We’re going to try see 2071 at Royal Court this week – a performance lecture (I read “anti-theatre” somewhere, though that conjures some names that maybe aren’t relevant). It’ll be interesting to see such a direct conversation about climate change on a mainstage – at the very least it will be useful to see how other artists are engaging with ideas that we’re looking at.
I’m looking forward to developing a strong set of strategies for performing this show. Presenting it to different types of audiences will give us a range for how the show might happen, and how we can make the best of the all the work we’ve done up to this point.
In a show where the performative components haven’t been the process’ main focus, what can we put into place to make sure the show has a consistent quality?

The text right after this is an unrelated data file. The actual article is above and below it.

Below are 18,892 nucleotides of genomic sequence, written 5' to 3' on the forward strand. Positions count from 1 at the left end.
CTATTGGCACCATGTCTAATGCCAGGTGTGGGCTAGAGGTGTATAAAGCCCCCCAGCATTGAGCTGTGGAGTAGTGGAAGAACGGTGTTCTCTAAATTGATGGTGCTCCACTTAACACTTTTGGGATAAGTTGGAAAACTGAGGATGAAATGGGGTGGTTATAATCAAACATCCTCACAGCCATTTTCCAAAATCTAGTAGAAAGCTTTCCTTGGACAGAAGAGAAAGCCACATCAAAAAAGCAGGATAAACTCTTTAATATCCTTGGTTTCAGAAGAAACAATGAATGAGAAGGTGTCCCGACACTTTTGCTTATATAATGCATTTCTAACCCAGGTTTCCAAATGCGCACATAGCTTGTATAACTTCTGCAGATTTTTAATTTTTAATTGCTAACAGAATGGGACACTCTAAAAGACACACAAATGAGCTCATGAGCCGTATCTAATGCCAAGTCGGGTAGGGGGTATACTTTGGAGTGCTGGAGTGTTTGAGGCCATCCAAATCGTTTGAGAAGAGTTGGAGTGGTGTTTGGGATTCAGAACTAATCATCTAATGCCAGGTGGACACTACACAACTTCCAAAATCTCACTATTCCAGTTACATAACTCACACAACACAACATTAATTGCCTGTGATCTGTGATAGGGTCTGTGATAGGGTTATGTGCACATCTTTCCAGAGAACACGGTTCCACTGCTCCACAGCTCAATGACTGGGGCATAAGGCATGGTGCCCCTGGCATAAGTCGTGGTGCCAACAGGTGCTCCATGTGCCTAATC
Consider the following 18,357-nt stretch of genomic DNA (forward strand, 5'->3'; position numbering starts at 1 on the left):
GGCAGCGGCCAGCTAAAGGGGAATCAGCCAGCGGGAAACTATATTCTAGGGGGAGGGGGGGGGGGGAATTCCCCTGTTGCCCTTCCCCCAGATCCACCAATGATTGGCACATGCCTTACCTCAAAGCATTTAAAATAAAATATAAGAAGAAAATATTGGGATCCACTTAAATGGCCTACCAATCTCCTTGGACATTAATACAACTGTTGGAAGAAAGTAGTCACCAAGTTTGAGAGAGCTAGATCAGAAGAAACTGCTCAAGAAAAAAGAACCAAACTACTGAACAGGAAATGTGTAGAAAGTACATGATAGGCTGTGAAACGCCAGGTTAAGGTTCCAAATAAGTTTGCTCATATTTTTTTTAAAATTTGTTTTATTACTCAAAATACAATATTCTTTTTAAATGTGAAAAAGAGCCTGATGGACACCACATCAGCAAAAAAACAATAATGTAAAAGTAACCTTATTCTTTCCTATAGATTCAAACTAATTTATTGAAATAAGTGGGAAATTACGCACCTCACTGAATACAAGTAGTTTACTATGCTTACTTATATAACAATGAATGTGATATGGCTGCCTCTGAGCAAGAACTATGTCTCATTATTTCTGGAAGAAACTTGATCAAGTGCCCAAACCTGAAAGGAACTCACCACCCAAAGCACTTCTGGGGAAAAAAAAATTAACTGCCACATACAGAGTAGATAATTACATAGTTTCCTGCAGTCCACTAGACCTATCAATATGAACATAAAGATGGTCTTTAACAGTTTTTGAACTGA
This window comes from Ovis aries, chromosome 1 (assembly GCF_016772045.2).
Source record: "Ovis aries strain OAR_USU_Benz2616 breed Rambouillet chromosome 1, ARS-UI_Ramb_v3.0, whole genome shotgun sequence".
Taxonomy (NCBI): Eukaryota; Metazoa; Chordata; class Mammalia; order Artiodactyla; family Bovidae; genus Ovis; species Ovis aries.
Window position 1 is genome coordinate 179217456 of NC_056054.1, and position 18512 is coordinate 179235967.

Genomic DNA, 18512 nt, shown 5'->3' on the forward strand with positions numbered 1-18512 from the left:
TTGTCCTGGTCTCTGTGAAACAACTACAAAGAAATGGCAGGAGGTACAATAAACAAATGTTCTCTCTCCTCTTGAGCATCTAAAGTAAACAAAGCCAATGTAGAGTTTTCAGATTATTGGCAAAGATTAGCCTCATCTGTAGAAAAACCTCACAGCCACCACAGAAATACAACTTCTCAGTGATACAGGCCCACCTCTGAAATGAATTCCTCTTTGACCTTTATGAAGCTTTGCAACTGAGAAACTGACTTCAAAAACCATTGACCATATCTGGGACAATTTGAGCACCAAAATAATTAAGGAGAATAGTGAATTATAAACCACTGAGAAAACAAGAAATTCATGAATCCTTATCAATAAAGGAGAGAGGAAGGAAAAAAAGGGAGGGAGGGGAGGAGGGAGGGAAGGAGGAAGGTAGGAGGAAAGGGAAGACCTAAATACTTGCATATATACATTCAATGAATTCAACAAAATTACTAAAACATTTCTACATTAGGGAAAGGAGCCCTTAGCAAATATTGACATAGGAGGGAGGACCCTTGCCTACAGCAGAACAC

After a pretty big week, we finished up the third of our three public scratch shows at BAC last night – it was a really lovely experience, and we’re feeling very fortunate to get the opportunity to test the work out there.
It’s a pretty lovely thing to get to run the show three times with real audiences, and it gave us a set of ideas and understandings that we couldn’t have gotten through anything else. Broadly, I think, the show works – with lots of caveats and challenges that we now need to address. The biggest one for me is the flow between the science and the game elements – the ideas in the work sometimes felt a little choppy. What to do about this I’m not exactly sure yet, though I have one or two thoughts…